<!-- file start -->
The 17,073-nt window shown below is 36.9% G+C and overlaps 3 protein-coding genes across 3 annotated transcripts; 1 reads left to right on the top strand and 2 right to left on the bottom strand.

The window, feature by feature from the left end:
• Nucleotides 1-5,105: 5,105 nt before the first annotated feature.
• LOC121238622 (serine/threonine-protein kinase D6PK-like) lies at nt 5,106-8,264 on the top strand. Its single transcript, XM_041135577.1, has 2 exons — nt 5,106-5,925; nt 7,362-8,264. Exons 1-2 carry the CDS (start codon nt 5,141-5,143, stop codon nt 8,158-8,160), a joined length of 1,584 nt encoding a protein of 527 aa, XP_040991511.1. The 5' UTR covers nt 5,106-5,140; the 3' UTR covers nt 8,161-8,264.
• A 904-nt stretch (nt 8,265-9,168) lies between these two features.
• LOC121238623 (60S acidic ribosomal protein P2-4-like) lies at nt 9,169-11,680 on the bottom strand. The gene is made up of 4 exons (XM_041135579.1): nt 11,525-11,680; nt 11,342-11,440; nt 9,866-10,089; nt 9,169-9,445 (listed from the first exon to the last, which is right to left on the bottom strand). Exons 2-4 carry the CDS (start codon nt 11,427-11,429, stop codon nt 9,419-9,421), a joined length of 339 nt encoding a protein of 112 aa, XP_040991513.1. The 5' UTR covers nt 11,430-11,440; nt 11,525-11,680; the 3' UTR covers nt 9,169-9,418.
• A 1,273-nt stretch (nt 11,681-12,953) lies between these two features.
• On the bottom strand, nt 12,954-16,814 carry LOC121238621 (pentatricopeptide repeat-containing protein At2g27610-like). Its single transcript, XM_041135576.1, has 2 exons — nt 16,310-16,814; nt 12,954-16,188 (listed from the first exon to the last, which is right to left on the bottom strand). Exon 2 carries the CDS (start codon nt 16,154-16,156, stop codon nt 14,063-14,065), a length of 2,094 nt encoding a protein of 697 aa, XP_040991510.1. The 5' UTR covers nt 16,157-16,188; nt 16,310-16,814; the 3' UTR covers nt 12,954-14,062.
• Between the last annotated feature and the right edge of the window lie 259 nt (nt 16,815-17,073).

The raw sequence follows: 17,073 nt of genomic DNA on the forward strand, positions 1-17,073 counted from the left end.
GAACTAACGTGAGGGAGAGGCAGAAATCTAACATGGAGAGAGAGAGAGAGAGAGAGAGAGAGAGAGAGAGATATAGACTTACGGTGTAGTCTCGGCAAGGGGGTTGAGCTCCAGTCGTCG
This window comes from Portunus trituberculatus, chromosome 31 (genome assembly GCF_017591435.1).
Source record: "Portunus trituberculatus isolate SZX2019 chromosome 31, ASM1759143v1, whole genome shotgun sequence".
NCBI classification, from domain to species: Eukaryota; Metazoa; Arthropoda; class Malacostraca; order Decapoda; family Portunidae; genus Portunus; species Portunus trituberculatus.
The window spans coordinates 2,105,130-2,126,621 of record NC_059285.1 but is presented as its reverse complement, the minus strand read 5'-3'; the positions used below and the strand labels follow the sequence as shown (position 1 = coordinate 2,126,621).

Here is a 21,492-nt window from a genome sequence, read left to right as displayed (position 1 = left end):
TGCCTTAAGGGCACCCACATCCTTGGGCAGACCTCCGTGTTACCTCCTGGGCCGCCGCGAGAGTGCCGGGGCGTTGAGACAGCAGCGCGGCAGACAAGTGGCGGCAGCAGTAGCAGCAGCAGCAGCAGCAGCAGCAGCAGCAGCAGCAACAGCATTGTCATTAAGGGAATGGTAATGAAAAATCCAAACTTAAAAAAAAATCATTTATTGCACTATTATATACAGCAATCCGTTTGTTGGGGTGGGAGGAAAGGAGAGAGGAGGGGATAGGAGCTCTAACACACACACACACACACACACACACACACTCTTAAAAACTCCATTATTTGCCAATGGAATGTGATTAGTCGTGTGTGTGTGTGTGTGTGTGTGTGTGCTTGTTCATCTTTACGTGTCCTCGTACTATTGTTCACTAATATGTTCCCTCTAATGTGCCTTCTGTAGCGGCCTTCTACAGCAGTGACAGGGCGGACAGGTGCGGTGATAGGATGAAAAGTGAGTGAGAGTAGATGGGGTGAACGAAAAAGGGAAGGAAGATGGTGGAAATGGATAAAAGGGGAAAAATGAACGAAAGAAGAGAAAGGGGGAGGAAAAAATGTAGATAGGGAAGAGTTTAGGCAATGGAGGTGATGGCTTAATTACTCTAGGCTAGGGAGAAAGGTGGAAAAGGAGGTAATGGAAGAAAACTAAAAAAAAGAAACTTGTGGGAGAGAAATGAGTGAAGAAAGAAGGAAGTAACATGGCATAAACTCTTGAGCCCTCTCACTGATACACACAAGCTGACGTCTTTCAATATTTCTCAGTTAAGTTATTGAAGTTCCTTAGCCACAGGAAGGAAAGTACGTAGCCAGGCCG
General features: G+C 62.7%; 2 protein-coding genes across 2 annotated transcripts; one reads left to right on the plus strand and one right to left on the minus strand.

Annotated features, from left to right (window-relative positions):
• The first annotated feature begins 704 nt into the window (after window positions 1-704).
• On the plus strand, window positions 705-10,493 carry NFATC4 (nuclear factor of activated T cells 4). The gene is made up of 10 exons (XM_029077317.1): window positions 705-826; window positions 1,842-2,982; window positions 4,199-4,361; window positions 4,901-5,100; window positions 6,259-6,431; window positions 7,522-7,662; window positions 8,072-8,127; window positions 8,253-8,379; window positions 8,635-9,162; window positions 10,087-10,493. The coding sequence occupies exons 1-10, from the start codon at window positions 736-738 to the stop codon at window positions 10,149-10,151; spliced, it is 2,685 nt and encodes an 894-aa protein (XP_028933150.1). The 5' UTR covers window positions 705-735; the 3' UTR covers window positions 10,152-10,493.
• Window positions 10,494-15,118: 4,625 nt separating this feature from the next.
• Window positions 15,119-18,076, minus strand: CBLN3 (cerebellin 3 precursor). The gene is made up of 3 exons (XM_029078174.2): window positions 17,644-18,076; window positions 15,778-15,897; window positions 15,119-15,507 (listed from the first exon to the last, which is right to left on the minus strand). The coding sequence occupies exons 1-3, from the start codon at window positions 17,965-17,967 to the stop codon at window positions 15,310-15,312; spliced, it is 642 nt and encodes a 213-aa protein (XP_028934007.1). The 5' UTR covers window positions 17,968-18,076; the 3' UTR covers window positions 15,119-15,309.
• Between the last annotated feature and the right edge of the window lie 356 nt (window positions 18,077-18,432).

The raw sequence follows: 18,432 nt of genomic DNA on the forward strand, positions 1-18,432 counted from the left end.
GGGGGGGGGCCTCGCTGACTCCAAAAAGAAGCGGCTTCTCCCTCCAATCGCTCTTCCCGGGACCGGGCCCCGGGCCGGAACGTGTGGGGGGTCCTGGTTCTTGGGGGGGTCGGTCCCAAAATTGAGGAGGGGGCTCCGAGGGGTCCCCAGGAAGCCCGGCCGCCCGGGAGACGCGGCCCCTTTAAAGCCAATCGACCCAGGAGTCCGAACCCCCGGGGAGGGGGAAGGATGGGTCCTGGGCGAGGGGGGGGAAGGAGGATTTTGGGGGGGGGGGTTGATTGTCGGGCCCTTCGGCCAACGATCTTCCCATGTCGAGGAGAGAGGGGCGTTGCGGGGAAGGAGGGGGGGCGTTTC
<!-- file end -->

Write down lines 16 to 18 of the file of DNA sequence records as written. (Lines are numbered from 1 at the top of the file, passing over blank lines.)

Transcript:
Here is a 21,492-nt window from a genome sequence, read left to right as displayed (position 1 = left end):
TGCCTTAAGGGCACCCACATCCTTGGGCAGACCTCCGTGTTACCTCCTGGGCCGCCGCGAGAGTGCCGGGGCGTTGAGACAGCAGCGCGGCAGACAAGTGGCGGCAGCAGTAGCAGCAGCAGCAGCAGCAGCAGCAGCAGCAGCAGCAACAGCATTGTCATTAAGGGAATGGTAATGAAAAATCCAAACTTAAAAAAAAATCATTTATTGCACTATTATATACAGCAATCCGTTTGTTGGGGTGGGAGGAAAGGAGAGAGGAGGGGATAGGAGCTCTAACACACACACACACACACACACACACACACTCTTAAAAACTCCATTATTTGCCAATGGAATGTGATTAGTCGTGTGTGTGTGTGTGTGTGTGTGTGTGCTTGTTCATCTTTACGTGTCCTCGTACTATTGTTCACTAATATGTTCCCTCTAATGTGCCTTCTGTAGCGGCCTTCTACAGCAGTGACAGGGCGGACAGGTGCGGTGATAGGATGAAAAGTGAGTGAGAGTAGATGGGGTGAACGAAAAAGGGAAGGAAGATGGTGGAAATGGATAAAAGGGGAAAAATGAACGAAAGAAGAGAAAGGGGGAGGAAAAAATGTAGATAGGGAAGAGTTTAGGCAATGGAGGTGATGGCTTAATTACTCTAGGCTAGGGAGAAAGGTGGAAAAGGAGGTAATGGAAGAAAACTAAAAAAAAGAAACTTGTGGGAGAGAAATGAGTGAAGAAAGAAGGAAGTAACATGGCATAAACTCTTGAGCCCTCTCACTGATACACACAAGCTGACGTCTTTCAATATTTCTCAGTTAAGTTATTGAAGTTCCTTAGCCACAGGAAGGAAAGTACGTAGCCAGGCCG
General features: G+C 62.7%; 2 protein-coding genes across 2 annotated transcripts; one reads left to right on the plus strand and one right to left on the minus strand.